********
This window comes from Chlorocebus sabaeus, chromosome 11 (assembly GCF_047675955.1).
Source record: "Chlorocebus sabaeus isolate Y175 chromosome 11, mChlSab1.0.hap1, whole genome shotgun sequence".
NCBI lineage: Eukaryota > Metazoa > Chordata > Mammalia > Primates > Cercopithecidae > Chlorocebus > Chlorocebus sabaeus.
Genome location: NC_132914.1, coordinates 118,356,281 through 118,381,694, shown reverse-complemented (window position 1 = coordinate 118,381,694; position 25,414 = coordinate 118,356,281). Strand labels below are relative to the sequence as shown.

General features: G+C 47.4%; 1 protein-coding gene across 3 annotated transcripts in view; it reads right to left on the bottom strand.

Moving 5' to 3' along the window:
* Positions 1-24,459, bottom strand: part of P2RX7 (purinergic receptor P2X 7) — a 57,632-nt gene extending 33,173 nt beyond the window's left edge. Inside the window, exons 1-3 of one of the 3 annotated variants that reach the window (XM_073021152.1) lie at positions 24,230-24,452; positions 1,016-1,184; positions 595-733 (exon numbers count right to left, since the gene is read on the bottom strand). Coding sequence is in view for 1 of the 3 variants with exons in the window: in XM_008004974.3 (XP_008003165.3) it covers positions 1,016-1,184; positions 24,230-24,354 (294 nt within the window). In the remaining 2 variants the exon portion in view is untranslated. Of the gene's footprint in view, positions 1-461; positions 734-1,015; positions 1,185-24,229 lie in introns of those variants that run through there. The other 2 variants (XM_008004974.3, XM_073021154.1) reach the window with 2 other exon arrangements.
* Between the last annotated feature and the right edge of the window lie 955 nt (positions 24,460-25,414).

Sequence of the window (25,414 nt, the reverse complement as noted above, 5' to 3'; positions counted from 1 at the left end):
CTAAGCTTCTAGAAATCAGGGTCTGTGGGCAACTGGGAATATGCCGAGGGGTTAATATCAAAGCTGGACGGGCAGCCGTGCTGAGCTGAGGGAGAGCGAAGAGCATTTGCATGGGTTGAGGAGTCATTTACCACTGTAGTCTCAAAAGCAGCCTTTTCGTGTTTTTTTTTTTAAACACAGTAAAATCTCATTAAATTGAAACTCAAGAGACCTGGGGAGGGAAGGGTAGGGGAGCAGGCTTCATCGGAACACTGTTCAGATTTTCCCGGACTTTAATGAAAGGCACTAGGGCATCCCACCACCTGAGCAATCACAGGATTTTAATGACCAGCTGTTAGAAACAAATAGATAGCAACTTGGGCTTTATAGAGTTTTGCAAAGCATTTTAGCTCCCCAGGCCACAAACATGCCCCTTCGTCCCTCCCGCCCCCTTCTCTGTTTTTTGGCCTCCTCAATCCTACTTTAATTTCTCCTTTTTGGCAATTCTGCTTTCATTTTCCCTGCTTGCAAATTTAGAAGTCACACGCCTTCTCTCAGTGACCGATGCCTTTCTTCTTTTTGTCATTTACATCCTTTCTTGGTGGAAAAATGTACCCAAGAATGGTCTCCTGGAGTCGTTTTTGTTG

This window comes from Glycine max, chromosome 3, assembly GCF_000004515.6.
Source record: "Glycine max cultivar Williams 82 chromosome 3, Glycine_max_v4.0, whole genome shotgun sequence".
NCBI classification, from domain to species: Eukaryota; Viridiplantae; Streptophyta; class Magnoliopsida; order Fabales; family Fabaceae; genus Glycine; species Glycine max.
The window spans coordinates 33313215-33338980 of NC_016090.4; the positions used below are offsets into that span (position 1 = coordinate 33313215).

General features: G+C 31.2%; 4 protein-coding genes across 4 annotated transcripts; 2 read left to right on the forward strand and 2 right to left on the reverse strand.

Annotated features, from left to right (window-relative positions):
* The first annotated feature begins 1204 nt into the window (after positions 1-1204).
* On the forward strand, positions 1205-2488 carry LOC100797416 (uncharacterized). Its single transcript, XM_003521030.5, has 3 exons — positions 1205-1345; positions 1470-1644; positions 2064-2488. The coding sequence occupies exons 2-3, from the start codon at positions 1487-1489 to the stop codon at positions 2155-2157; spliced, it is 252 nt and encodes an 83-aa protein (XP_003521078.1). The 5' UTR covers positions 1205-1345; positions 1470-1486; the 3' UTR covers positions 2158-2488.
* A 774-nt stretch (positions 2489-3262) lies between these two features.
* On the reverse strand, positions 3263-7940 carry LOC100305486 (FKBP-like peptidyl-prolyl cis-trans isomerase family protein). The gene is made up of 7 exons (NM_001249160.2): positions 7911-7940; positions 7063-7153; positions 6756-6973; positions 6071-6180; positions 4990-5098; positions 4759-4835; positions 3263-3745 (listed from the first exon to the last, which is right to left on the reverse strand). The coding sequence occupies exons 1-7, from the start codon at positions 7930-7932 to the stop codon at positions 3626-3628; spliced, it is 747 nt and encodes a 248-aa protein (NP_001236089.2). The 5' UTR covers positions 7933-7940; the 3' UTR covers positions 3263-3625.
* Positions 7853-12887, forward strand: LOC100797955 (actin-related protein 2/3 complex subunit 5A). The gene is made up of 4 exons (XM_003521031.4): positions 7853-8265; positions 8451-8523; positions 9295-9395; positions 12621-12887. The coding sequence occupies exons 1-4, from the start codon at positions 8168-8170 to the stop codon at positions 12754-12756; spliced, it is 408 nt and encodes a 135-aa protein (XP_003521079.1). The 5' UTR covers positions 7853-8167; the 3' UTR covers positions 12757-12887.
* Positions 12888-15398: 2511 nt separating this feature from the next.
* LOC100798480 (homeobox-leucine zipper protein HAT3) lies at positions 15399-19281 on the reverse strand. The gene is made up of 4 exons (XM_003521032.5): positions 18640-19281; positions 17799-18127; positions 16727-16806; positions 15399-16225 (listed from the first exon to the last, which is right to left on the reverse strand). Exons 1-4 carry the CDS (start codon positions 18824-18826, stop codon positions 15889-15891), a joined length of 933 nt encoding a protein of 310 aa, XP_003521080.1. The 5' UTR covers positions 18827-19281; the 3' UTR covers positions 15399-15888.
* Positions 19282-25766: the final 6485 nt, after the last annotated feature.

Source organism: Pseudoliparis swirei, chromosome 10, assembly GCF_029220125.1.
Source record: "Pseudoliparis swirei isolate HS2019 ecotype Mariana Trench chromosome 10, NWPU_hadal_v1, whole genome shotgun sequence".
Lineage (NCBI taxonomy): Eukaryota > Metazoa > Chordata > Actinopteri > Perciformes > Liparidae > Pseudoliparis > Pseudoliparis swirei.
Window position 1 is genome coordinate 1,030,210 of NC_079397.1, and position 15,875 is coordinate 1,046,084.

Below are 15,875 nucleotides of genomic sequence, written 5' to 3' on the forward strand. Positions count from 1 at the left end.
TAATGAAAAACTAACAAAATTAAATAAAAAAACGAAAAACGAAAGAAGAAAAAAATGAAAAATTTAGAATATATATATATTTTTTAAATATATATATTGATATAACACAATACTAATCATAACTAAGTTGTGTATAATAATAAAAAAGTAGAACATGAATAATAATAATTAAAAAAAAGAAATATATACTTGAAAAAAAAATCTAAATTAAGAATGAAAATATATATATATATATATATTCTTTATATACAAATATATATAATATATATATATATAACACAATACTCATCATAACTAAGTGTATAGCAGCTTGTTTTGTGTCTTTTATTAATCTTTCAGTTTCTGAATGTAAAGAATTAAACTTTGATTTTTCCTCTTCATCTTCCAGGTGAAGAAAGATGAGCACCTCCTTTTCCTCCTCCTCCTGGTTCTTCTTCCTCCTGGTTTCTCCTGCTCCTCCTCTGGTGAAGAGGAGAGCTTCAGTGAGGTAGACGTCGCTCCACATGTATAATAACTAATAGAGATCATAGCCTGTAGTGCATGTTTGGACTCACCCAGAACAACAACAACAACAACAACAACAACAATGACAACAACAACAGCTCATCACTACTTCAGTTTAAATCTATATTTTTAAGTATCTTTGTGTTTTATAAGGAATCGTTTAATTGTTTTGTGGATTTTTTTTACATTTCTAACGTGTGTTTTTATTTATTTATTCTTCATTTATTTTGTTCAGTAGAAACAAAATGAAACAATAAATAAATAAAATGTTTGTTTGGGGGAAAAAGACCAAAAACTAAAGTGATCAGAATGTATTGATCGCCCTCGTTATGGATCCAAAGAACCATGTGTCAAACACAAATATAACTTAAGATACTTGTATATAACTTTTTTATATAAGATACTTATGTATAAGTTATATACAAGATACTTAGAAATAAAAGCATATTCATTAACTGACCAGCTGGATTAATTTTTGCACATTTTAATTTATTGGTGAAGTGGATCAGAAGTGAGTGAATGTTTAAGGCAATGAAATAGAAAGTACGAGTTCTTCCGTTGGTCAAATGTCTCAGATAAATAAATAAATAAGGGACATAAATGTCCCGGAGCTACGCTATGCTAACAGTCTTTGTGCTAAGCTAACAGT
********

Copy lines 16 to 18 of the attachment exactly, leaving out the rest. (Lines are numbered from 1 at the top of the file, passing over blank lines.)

Annotated features, from left to right (window-relative positions):
* The first annotated feature begins 1204 nt into the window (after positions 1-1204).
* On the forward strand, positions 1205-2488 carry LOC100797416 (uncharacterized). Its single transcript, XM_003521030.5, has 3 exons — positions 1205-1345; positions 1470-1644; positions 2064-2488. The coding sequence occupies exons 2-3, from the start codon at positions 1487-1489 to the stop codon at positions 2155-2157; spliced, it is 252 nt and encodes an 83-aa protein (XP_003521078.1). The 5' UTR covers positions 1205-1345; positions 1470-1486; the 3' UTR covers positions 2158-2488.